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Water-willow | Justicia americana

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Publication Number: P3735-41
View as PDF: P3735-41.pdf

Emergent | Native

A thick stand of tall, green plants grow in the middle of a pond.
Floating stand of water-willow.
Line drawing of water-willow.
Multiple stems of water-willow feature small flower blooms and elongated leaves.
Water-willow stem and flower.

Water-willow, also known as American water-willow, is found throughout the eastern half of the United States. This species grows from slender rhizomes that expand over time to form large stands. You will most often find this plant along the shoreline, in shallow lakes and ponds, or in the shallow riffles of flowing water.

Stems may emerge 3 feet above water and have simple leaves that are arranged oppositely along the stem. Leaves are normally 3 to 6 inches when mature, sword-shaped, and medium-green.

Water-willow is sometimes confused with alligator weed, but it can be distinguished by its single showy, white and/or violet iris-like flowers. Alligator weed typically has spherical, clover-like, white flowers. Water-willow flowers produce dry, highly polished seeds in groups of four, and each seed is about one-tenth of an inch in length.

Management Value

Water-willow is a native species and an important component of natural waterbodies. Deer will eat the leaves, beavers and muskrats will eat the rhizomes, and bees and other insects use the pollen. In moderate densities, it makes excellent habitat for fish, amphibians, and aquatic invertebrates.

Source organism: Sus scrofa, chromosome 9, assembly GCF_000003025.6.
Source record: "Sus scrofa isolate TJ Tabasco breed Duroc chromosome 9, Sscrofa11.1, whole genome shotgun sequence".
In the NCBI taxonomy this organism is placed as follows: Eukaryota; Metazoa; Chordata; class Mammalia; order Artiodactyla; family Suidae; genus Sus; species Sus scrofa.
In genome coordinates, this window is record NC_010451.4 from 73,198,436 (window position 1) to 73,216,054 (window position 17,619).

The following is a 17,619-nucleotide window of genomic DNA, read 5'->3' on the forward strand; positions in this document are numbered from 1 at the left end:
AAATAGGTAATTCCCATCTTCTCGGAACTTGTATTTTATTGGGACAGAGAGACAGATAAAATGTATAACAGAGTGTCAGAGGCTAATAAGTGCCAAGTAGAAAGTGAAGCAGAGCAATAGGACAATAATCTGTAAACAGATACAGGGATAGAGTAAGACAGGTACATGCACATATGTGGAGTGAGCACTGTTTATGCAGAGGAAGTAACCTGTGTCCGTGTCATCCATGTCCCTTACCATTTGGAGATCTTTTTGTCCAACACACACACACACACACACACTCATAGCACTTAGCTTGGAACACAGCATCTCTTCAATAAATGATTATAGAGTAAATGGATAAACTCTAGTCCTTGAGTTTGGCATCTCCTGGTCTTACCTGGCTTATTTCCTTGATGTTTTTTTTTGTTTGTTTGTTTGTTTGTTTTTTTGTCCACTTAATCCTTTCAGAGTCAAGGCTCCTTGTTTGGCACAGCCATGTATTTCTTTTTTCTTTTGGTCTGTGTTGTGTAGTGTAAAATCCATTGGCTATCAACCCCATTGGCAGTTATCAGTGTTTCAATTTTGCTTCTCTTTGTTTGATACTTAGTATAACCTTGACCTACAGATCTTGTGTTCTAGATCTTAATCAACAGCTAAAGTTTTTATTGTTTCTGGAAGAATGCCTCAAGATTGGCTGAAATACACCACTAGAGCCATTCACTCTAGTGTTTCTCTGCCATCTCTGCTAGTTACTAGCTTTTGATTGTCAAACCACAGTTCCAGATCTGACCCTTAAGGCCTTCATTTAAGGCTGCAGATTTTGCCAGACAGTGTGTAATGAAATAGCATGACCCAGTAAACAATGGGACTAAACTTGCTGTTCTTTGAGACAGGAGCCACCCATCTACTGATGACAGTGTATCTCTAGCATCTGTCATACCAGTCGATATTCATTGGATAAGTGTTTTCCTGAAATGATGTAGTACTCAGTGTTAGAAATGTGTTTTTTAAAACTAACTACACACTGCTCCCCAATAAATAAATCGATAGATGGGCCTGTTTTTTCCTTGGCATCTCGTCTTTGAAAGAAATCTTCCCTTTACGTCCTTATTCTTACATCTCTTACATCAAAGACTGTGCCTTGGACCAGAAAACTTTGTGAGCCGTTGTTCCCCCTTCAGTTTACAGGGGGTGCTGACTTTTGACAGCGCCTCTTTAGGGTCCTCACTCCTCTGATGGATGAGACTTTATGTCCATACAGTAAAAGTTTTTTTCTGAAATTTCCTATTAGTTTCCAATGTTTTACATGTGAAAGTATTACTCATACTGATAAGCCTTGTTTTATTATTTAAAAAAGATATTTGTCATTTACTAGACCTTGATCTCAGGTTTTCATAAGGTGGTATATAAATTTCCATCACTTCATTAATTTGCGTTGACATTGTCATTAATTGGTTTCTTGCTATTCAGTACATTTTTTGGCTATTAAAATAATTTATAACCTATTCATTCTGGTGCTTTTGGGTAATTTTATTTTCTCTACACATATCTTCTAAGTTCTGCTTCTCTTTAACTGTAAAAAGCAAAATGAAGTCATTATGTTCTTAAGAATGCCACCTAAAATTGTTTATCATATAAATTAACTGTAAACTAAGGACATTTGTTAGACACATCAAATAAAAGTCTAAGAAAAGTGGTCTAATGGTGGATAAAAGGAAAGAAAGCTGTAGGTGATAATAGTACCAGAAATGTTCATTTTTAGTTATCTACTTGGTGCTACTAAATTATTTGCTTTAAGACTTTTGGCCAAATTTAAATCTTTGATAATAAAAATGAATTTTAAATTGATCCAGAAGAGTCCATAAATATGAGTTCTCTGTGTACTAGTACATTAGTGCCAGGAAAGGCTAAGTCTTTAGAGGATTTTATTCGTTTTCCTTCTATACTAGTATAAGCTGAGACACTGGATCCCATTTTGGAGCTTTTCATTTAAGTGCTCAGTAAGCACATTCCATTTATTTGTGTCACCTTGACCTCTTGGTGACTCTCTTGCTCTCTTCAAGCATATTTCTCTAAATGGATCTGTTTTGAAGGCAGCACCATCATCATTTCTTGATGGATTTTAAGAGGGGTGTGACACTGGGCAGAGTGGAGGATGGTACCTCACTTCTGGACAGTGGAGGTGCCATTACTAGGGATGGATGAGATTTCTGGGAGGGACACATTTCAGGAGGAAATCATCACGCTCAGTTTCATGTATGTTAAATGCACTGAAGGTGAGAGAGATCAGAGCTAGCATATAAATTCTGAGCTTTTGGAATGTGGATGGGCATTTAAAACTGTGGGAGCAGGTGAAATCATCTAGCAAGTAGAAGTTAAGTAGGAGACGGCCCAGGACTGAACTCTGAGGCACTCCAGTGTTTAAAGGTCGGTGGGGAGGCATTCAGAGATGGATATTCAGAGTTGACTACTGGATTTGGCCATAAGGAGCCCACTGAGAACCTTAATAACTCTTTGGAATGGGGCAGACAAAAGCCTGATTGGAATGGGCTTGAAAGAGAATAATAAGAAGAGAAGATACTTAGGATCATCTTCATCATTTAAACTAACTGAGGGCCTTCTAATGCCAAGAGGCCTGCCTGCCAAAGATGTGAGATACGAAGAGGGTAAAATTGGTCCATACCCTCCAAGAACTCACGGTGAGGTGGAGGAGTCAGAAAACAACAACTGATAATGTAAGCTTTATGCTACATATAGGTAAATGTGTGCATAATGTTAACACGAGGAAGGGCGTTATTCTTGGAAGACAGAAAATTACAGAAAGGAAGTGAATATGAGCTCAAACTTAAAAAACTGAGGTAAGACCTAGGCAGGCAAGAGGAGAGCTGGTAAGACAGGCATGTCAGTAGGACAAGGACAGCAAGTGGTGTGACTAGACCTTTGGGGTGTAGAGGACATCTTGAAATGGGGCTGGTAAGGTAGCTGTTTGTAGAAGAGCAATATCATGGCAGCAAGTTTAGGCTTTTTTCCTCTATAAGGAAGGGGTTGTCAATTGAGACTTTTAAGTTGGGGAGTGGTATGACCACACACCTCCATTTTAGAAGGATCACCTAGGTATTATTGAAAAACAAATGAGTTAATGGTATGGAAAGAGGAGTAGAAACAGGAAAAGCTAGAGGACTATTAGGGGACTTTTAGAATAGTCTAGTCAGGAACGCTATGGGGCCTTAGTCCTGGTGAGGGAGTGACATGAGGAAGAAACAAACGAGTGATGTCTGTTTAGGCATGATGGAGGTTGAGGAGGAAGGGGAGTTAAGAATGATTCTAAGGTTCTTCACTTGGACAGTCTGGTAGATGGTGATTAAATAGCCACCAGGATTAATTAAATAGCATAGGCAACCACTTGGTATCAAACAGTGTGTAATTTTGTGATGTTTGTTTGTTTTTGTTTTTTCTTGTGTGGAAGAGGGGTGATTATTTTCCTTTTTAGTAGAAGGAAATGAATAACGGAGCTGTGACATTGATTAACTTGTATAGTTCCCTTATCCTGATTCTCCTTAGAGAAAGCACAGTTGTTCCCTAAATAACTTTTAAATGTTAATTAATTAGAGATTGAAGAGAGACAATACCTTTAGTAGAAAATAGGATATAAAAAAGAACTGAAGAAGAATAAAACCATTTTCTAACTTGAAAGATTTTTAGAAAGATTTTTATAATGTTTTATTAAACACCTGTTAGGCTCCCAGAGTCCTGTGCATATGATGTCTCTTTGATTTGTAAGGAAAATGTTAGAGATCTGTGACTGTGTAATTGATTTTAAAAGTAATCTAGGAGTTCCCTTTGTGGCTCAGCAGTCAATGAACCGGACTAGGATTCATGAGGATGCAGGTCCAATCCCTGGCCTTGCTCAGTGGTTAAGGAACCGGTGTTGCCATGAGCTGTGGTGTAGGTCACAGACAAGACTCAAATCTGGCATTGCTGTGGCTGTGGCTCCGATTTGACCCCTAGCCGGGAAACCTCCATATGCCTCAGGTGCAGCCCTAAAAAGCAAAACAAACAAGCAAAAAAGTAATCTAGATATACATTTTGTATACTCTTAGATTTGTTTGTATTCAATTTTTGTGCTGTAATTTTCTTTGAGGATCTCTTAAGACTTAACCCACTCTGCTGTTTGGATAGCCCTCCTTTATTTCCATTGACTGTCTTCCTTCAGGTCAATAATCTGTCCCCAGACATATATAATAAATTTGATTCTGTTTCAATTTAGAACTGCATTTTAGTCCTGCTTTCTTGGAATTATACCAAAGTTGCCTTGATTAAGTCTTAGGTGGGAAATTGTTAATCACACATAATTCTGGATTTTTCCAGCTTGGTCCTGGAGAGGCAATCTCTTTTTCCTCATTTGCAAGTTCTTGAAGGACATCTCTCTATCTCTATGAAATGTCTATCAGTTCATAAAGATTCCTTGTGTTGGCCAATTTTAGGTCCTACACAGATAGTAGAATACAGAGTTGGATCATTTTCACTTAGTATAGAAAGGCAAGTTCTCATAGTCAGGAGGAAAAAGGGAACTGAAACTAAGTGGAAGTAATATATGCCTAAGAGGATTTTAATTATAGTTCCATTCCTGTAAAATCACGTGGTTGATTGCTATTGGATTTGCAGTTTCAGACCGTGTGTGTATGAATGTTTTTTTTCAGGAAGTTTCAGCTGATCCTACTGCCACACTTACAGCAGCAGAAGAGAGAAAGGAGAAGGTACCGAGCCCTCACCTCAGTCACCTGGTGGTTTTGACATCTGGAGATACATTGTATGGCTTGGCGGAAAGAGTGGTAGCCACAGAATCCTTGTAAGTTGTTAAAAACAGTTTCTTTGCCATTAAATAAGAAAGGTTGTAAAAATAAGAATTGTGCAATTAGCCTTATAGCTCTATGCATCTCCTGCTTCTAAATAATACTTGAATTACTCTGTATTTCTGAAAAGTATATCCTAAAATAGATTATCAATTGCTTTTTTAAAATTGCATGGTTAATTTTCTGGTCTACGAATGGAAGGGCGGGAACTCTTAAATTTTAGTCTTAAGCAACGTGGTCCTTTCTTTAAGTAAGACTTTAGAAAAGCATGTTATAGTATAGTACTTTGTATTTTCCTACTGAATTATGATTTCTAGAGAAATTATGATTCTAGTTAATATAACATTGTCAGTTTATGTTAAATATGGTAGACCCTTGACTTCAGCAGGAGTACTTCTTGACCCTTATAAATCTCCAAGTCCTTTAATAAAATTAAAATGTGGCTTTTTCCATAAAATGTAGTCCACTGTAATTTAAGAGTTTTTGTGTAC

The growth rate of water-willow is moderate to rapid, quickly forming large colonies. It can be problematic in shallow ponds and should not be encouraged by most pond owners. However, for those who like aggressive management, it makes excellent fish habitat and can be introduced on small, shallow areas adjacent to deeper water. Take care to control any unwanted expansion early before the colonies grow to nuisance levels.

Recommended Controls

Option 1: 2,4-D (3.8-pound formulation). For each gallon of water, mix 1.0 ounce of 2,4-D and 1.3 ounces of non-ionic surfactant. Spray to wet all plants. Do not exceed annual herbicide rate limits as stated on the product label.

The best approach is to treat ponds with herbicides when the plants are actively growing and the water temperature is at least 60˚F. Multiple applications may be necessary to achieve eradication.

Read and follow all chemical label instructions, especially the section on the use of personal protection equipment.

Photo Credits Top: Mike Cline, Creative Commons; Middle: N. L. Britton and A. Brown, USDA.

Funding provided by the Aquatic Nuisance Species Program of the U.S. Fish and Wildlife Service, Grant Award F18AP00260 to the Mississippi Department of Environmental Quality. Additional funding and support provided by the MSU Extension Service.

The information given here is for educational purposes only. References to commercial products, trade names, or suppliers are made with the understanding that no endorsement is implied and that no discrimination against other products or suppliers is intended.

Publication 3735-41 (POD-11-23)

By Wes Neal, PhD, Extension/Research Professor, Wildlife, Fisheries, and Aquaculture; Dennis Riecke, Fisheries Coordinator, Mississippi Department of Wildlife, Fisheries, and Parks; and Gray Turnage, PhD, Assistant Research/Extension Professor, GeoSystems Research Institute.

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Portrait of Dr. Wes Neal
Extension/Research Professor
Fisheries Extension
Asst Extension/Research Prof

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